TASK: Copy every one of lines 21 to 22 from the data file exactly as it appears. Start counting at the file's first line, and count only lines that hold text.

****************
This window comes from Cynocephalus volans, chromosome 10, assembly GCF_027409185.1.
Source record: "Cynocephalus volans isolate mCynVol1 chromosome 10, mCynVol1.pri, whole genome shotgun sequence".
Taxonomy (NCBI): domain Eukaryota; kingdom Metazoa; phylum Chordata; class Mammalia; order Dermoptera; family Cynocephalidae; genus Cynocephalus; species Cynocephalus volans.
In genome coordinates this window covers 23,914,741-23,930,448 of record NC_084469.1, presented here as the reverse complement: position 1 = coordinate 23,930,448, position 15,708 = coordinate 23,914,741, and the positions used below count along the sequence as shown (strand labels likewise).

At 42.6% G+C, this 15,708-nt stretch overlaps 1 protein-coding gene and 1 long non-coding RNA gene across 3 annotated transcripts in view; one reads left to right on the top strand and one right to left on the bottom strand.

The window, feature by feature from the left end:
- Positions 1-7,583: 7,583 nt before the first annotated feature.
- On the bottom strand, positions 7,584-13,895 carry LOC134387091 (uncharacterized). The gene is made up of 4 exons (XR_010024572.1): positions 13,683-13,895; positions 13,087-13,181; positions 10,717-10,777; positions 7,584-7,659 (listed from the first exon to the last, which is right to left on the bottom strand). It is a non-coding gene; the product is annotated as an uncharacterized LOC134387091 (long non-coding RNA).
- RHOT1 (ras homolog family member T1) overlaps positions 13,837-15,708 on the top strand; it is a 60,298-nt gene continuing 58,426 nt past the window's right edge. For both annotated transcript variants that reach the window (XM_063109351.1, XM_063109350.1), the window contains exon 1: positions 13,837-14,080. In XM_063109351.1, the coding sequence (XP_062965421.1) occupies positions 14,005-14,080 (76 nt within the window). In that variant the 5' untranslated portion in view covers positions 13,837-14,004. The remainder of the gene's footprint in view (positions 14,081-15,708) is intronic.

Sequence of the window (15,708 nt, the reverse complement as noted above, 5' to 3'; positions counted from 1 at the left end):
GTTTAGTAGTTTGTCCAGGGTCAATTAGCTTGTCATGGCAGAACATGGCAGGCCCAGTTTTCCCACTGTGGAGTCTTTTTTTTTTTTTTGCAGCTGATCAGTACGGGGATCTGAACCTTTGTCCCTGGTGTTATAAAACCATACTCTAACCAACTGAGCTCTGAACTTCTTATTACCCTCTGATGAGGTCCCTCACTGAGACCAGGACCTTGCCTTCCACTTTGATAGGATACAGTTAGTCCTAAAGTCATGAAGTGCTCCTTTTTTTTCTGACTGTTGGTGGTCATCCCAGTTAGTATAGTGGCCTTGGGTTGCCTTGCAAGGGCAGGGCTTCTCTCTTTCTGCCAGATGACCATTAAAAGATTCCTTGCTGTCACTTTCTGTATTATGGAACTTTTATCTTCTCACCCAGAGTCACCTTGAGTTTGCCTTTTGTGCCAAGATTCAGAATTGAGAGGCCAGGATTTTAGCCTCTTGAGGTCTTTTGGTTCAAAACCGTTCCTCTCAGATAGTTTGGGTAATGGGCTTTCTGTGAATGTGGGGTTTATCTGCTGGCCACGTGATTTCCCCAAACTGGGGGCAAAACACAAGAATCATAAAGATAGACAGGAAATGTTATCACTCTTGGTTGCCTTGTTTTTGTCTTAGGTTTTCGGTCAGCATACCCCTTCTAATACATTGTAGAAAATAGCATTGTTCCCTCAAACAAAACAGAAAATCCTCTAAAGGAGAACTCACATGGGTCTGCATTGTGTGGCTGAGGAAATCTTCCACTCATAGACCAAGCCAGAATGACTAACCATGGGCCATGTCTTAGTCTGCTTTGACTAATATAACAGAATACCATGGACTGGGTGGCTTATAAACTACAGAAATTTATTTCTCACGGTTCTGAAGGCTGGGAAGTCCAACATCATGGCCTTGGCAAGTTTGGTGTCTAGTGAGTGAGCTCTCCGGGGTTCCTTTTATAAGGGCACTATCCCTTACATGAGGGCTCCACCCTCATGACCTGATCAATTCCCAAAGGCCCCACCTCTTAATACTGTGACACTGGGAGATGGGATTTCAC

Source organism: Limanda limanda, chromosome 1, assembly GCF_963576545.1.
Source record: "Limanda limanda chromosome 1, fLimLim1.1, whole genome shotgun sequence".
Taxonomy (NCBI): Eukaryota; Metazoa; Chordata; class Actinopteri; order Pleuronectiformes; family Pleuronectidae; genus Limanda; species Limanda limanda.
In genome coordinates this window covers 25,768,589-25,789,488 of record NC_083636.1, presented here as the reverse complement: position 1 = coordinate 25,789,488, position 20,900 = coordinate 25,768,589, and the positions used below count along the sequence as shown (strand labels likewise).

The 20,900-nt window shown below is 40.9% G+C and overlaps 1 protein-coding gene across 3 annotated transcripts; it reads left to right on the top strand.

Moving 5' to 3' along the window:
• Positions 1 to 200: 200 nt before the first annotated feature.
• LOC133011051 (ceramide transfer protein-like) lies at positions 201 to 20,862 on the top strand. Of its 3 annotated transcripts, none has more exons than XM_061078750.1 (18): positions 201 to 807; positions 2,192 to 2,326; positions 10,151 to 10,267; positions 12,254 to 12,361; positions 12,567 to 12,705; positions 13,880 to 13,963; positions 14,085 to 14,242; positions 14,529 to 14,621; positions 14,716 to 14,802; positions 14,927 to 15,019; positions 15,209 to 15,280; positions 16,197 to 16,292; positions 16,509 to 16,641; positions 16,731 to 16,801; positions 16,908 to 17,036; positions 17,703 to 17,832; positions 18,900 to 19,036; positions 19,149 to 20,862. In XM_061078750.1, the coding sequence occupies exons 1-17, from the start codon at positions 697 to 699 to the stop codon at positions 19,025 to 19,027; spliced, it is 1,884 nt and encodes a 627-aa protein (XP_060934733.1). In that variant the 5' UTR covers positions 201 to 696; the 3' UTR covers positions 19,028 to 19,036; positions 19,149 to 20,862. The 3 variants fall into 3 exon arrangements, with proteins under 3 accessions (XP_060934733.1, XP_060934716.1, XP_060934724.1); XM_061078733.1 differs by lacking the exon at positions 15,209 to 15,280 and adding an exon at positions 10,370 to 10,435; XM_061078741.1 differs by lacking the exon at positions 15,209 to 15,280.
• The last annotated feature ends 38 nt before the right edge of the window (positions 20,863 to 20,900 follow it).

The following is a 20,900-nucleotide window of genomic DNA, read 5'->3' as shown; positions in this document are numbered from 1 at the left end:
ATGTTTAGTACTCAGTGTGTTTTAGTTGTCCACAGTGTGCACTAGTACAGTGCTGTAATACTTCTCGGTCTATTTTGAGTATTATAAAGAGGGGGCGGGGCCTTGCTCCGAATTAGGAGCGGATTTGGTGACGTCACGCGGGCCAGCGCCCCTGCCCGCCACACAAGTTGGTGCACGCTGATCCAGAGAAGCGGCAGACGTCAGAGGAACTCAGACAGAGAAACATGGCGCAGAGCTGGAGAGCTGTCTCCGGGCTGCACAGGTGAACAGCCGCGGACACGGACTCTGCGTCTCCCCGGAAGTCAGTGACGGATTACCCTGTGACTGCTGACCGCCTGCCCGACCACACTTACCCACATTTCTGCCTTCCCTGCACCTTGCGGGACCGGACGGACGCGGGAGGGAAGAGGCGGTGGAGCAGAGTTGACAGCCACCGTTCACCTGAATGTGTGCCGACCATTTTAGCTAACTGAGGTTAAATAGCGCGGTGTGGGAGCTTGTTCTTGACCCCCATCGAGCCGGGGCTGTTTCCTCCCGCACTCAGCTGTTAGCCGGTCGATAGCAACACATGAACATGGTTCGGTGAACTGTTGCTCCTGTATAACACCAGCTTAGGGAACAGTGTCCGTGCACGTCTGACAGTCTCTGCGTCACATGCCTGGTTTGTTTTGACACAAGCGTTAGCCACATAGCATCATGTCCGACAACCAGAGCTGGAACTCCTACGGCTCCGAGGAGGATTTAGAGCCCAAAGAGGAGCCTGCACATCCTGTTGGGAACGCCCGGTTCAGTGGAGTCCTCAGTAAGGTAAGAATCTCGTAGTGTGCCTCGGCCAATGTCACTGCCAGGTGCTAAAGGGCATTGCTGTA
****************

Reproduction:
The following is a 20,900-nucleotide window of genomic DNA, read 5'->3' as shown; positions in this document are numbered from 1 at the left end:
ATGTTTAGTACTCAGTGTGTTTTAGTTGTCCACAGTGTGCACTAGTACAGTGCTGTAATACTTCTCGGTCTATTTTGAGTATTATAAAGAGGGGGCGGGGCCTTGCTCCGAATTAGGAGCGGATTTGGTGACGTCACGCGGGCCAGCGCCCCTGCCCGCCACACAAGTTGGTGCACGCTGATCCAGAGAAGCGGCAGACGTCAGAGGAACTCAGACAGAGAAACATGGCGCAGAGCTGGAGAGCTGTCTCCGGGCTGCACAGGTGAACAGCCGCGGACACGGACTCTGCGTCTCCCCGGAAGTCAGTGACGGATTACCCTGTGACTGCTGACCGCCTGCCCGACCACACTTACCCACATTTCTGCCTTCCCTGCACCTTGCGGGACCGGACGGACGCGGGAGGGAAGAGGCGGTGGAGCAGAGTTGACAGCCACCGTTCACCTGAATGTGTGCCGACCATTTTAGCTAACTGAGGTTAAATAGCGCGGTGTGGGAGCTTGTTCTTGACCCCCATCGAGCCGGGGCTGTTTCCTCCCGCACTCAGCTGTTAGCCGGTCGATAGCAACACATGAACATGGTTCGGTGAACTGTTGCTCCTGTATAACACCAGCTTAGGGAACAGTGTCCGTGCACGTCTGACAGTCTCTGCGTCACATGCCTGGTTTGTTTTGACACAAGCGTTAGCCACATAGCATCATGTCCGACAACCAGAGCTGGAACTCCTACGGCTCCGAGGAGGATTTAGAGCCCAAAGAGGAGCCTGCACATCCTGTTGGGAACGCCCGGTTCAGTGGAGTCCTCAGTAAGGTAAGAATCTCGTAGTGTGCCTCGGCCAATGTCACTGCCAGGTGCTAAAGGGCATTGCTGTA